If defenseman Brent Burns heads to free agency, he'll generate considerable interest, including from the Oilers, who still need to improve their blueline.
San Jose Sharks defenseman Brent Burns could be the best player available in next summer's unrestricted free agent market. It remains to be seen, of course, if he tests the open market. The Sharks will likely do all they can to keep him in the fold.
If the 32-year-old Burns heads to free agency, he'll generate considerable interest. The Edmonton Journal's David Staples cites Oilers insider Bob Stauffer speculating the Edmonton Oilers could pursue the Sharks rearguard, just as they did power forward Milan Lucic this summer.
The Oilers still lack a true top-two defenseman and Burns would certainly address that need, but they'll have to pay a lot to get him. His current annual salary is $5.76 million and he could command upwards of $8 million per season on the open market.
With over $55 million invested in 17 players for 2017-18, the Oilers could afford Burns in the short term. However, rising star Leon Draisaitl is coming off his entry-level deal and could seek a significant raise on a long-term deal. In 2018, superstar Connor McDavid and promising blueliner Darnell Nurse will also be in line for lengthy and expensive new contracts. They must ensure they have sufficient cap space to re-sign those young stars.
The Oilers also won't be the only club with serious interest in Burns. A significant bidding war for his services could put him out of Edmonton's price range.
STARS NOT INTERESTED IN BROWN
Sportsnet's Elliotte Friedman reports a recent rumor had the Dallas Stars interested in Los Angeles Kings left winger Dustin Brown. However, Friedman claims that speculation was shot down.
Whoever started the “Brown-to-Stars” speculation was engaging in wishful thinking. The former Kings captain is in the third season of an eight-year deal worth an annual cap hit of $5.85 million. He also carries a modified no-trade clause indicating eight trade preferences.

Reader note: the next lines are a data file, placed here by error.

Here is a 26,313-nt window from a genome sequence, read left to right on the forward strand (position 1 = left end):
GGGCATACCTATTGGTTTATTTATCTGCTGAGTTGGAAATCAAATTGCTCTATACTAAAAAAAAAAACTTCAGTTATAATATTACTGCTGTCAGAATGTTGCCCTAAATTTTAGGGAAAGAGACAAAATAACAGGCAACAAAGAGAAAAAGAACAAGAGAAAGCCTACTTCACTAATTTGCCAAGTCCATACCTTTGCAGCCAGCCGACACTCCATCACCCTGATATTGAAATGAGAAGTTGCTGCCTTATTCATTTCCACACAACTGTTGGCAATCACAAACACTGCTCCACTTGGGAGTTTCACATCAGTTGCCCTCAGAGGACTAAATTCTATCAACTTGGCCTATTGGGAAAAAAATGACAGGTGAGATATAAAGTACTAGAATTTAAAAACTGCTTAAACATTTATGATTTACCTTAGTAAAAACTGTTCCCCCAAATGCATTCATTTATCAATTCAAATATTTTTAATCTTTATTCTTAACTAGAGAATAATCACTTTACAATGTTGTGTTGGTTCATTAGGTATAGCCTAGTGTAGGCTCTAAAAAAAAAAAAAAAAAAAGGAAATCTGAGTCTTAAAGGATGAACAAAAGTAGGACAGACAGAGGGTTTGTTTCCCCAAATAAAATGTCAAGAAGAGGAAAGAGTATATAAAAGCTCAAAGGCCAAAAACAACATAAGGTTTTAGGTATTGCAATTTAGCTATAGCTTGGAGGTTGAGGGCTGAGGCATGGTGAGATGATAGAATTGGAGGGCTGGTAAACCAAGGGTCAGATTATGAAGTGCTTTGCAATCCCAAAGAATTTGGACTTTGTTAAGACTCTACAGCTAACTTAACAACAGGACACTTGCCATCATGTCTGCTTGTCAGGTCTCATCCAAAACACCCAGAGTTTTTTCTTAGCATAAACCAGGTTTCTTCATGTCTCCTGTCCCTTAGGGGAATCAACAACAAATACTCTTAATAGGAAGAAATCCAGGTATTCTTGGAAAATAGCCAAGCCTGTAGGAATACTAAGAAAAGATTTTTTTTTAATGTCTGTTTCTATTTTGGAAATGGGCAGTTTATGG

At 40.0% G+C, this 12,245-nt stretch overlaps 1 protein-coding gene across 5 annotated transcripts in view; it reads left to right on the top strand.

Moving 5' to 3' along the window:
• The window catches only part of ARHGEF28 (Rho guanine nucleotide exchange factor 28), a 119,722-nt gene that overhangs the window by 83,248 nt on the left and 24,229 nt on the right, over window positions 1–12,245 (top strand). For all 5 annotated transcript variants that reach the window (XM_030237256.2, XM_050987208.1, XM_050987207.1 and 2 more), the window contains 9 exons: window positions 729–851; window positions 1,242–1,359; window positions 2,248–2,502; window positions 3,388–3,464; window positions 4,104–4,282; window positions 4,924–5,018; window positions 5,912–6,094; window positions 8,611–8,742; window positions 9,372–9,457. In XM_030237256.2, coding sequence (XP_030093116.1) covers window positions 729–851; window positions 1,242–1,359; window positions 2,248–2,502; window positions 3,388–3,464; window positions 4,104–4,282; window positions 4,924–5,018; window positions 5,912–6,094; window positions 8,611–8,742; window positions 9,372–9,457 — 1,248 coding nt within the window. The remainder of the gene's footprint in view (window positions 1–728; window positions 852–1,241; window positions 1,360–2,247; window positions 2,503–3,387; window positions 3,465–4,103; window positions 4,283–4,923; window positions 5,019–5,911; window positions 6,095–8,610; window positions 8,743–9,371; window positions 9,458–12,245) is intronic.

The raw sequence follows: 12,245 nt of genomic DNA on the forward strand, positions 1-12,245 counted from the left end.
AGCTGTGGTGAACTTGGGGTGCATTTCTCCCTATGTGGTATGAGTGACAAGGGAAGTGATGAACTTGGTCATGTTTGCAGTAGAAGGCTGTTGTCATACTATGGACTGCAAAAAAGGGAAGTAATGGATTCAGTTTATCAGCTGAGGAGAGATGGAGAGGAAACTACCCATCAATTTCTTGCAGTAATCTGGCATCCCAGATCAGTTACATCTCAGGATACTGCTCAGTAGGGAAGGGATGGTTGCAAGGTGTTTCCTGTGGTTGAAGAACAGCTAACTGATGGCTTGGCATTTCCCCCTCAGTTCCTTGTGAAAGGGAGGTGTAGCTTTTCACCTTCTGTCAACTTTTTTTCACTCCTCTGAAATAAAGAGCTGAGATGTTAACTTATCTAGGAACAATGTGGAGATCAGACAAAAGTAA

Even if the Stars were on Brown's list, they have no reason to pursue him. Since 2013-14, Brown's offfensive production has dried up, managing consecutive 27-point performances (2013-14, 2014-15) and only 28 points last season. At 31, his best seasons are now well behind him. The last thing the Stars need is a fading power forward on an expensive long-term deal.
RANGERS CAN'T FIND TAKER FOR McGILRATH
Earlier this month, the New York Post's Larry Brooks reported the New York Rangers were believed seeking a trade partner for little-used defenseman Dylan McIlrath. So far, however, they're not getting much interest in the 24-year-old blueliner.
Brooks followed up this week by speculating Rangers GM Jeff Gorton is likely listening to any trade offers for McIlrath. However, the 6-foot-5, 220-pounder must establish himself as an NHL regular to bolster his value. Brooks believes Gorton would accept a third-round pick.
In his previous three seasons, McIlrath skated in only 37 games with the Rangers. Heading into Saturday's contest with the Washington Capitals, he played only one game this season. At this rate, McIlrath seems more likely to be a waiver candidate.
Rumor Roundup appears regularly only on thehockeynews.com. Lyle Richardson has been an NHL commentator since 1998 on his website, spectorshockey.net, and is a contributing writer for Eishockey News and The Guardian (P.E.I.).
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Jonah Imoo and Dusty Imoo.
The AHL's Ontario Reign needed two goalies on short notice so turned to 22 year old Jonah Imoo to start between the pipes, while his 46-year-old father Dusty was his backup.
The Los Angeles Kings' goaltending woes resulted in some interesting hockey history on Saturday night.
When goalie Jeff Zatkoff was injured during practice and Jack Campbell needed to be recalled to the NHL, it created not one but two openings between the pipes for their AHL team, the Ontario Reign.
The Reign handed the starter's job to 22-year-old goalie Jonah Imoo on an emergency basis for their game Saturday night against the San Jose Barracuda. Imoo's backup goalie for the evening? His father, Dusty.
Dusty Imoo, 46, is a goalie development coach in the Kings' organization, and got to watch his son's AHL debut up close and personal, in full uniform, on the Reign bench. Jonah Imoo spent four seasons playing in the BCHL and had split last season in the Federal Hockey League and Southern Professional Hockey League before a finger injury and surgery ended his season after just three games.